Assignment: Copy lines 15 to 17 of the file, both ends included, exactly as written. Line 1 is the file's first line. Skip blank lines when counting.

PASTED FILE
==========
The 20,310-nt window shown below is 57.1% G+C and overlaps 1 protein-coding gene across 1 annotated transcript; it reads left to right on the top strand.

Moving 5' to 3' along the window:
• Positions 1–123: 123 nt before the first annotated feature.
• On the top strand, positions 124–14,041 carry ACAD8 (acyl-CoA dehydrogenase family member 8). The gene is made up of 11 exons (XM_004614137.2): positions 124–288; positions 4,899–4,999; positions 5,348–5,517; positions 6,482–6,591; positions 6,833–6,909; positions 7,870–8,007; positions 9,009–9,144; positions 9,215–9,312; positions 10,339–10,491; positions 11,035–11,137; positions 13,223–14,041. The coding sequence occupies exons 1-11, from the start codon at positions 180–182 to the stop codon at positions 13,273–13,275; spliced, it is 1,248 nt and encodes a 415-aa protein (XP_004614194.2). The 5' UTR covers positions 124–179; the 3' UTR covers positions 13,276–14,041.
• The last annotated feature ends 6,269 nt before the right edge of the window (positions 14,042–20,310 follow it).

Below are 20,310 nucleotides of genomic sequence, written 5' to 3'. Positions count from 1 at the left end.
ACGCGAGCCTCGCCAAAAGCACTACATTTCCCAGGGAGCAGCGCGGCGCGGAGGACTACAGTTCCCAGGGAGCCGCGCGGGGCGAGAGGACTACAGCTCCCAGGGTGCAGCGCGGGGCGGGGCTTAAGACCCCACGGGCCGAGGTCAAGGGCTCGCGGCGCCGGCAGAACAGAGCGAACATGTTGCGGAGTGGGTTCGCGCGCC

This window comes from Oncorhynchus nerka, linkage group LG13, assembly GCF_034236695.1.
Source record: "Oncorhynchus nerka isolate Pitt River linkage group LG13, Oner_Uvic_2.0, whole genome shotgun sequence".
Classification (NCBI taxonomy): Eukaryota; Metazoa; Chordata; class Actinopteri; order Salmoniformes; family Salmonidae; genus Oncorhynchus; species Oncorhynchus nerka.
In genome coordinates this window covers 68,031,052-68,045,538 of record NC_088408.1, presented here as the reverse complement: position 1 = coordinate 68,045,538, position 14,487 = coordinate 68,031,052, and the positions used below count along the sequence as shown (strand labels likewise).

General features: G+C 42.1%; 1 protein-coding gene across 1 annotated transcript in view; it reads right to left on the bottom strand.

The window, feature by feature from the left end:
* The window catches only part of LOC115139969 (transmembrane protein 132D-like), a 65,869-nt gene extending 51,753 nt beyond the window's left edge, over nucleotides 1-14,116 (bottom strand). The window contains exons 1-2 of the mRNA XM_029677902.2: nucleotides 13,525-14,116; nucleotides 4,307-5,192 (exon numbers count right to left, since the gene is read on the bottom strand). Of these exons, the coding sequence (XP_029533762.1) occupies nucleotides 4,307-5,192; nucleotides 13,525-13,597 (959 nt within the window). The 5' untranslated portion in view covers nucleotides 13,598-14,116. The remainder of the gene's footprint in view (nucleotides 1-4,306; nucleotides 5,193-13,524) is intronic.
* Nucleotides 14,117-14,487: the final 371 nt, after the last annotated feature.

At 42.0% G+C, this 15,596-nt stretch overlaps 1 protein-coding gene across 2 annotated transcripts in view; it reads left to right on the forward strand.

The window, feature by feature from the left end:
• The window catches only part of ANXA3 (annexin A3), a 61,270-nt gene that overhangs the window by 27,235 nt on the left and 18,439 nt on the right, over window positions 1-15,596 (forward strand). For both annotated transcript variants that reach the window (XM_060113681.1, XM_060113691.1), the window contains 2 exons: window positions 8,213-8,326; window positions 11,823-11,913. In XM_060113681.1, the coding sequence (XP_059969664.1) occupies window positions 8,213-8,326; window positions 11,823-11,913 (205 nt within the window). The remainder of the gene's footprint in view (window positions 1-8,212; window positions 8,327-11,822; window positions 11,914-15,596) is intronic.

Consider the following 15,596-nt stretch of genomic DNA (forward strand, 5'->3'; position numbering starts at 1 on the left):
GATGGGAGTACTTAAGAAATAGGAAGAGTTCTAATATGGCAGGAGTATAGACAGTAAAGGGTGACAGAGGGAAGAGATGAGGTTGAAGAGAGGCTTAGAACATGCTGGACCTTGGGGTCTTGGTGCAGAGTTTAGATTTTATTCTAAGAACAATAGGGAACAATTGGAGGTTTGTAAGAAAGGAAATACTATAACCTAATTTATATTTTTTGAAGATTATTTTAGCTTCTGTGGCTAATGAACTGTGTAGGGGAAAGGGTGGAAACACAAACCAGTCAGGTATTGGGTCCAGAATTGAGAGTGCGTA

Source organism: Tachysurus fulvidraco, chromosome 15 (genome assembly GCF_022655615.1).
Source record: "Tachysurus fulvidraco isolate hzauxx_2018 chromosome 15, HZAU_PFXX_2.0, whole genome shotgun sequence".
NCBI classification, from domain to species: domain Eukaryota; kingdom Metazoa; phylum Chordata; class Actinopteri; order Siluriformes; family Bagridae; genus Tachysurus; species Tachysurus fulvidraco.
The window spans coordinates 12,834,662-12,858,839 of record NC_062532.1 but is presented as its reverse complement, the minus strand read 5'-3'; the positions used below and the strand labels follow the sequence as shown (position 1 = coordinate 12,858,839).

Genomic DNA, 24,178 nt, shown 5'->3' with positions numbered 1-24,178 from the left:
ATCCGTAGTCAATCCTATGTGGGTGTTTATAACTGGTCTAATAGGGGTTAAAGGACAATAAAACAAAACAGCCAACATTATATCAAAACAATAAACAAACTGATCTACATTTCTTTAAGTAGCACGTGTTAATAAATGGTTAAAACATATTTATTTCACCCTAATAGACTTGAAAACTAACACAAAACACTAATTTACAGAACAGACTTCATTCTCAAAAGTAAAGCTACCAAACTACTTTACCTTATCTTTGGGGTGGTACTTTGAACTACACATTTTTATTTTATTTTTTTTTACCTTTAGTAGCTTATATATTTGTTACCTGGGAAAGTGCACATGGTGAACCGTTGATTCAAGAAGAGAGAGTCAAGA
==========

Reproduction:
* Nucleotides 14,117-14,487: the final 371 nt, after the last annotated feature.

At 42.0% G+C, this 15,596-nt stretch overlaps 1 protein-coding gene across 2 annotated transcripts in view; it reads left to right on the forward strand.

The window, feature by feature from the left end: